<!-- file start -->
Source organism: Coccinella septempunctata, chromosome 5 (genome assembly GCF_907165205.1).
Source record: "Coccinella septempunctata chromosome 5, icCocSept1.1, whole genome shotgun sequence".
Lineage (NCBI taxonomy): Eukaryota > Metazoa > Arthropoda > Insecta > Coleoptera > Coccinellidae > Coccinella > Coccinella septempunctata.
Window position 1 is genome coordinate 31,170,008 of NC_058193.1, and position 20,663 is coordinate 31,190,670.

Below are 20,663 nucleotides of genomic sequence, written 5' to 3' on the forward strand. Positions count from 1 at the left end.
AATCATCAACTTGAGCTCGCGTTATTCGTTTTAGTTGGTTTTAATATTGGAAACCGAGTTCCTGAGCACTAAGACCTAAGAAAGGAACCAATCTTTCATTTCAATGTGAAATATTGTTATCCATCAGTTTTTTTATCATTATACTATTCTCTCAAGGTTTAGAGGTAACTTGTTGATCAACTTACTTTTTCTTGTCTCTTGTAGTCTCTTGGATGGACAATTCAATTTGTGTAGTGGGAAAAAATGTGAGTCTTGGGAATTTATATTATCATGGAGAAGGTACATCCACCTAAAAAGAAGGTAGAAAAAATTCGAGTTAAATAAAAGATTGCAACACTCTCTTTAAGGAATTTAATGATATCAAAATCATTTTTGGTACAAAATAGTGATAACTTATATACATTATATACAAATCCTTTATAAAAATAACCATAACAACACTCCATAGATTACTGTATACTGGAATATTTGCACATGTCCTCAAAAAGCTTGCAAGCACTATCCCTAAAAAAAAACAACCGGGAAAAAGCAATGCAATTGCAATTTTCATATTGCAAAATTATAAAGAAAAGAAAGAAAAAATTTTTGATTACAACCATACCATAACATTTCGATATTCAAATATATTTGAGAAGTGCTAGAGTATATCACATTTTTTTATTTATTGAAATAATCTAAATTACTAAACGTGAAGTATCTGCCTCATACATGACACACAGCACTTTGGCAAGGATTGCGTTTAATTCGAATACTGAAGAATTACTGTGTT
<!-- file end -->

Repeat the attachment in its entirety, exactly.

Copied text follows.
Source organism: Coccinella septempunctata, chromosome 5 (genome assembly GCF_907165205.1).
Source record: "Coccinella septempunctata chromosome 5, icCocSept1.1, whole genome shotgun sequence".
Lineage (NCBI taxonomy): Eukaryota > Metazoa > Arthropoda > Insecta > Coleoptera > Coccinellidae > Coccinella > Coccinella septempunctata.
Window position 1 is genome coordinate 31,170,008 of NC_058193.1, and position 20,663 is coordinate 31,190,670.

Below are 20,663 nucleotides of genomic sequence, written 5' to 3' on the forward strand. Positions count from 1 at the left end.
AATCATCAACTTGAGCTCGCGTTATTCGTTTTAGTTGGTTTTAATATTGGAAACCGAGTTCCTGAGCACTAAGACCTAAGAAAGGAACCAATCTTTCATTTCAATGTGAAATATTGTTATCCATCAGTTTTTTTATCATTATACTATTCTCTCAAGGTTTAGAGGTAACTTGTTGATCAACTTACTTTTTCTTGTCTCTTGTAGTCTCTTGGATGGACAATTCAATTTGTGTAGTGGGAAAAAATGTGAGTCTTGGGAATTTATATTATCATGGAGAAGGTACATCCACCTAAAAAGAAGGTAGAAAAAATTCGAGTTAAATAAAAGATTGCAACACTCTCTTTAAGGAATTTAATGATATCAAAATCATTTTTGGTACAAAATAGTGATAACTTATATACATTATATACAAATCCTTTATAAAAATAACCATAACAACACTCCATAGATTACTGTATACTGGAATATTTGCACATGTCCTCAAAAAGCTTGCAAGCACTATCCCTAAAAAAAAACAACCGGGAAAAAGCAATGCAATTGCAATTTTCATATTGCAAAATTATAAAGAAAAGAAAGAAAAAATTTTTGATTACAACCATACCATAACATTTCGATATTCAAATATATTTGAGAAGTGCTAGAGTATATCACATTTTTTTATTTATTGAAATAATCTAAATTACTAAACGTGAAGTATCTGCCTCATACATGACACACAGCACTTTGGCAAGGATTGCGTTTAATTCGAATACTGAAGAATTACTGTGTT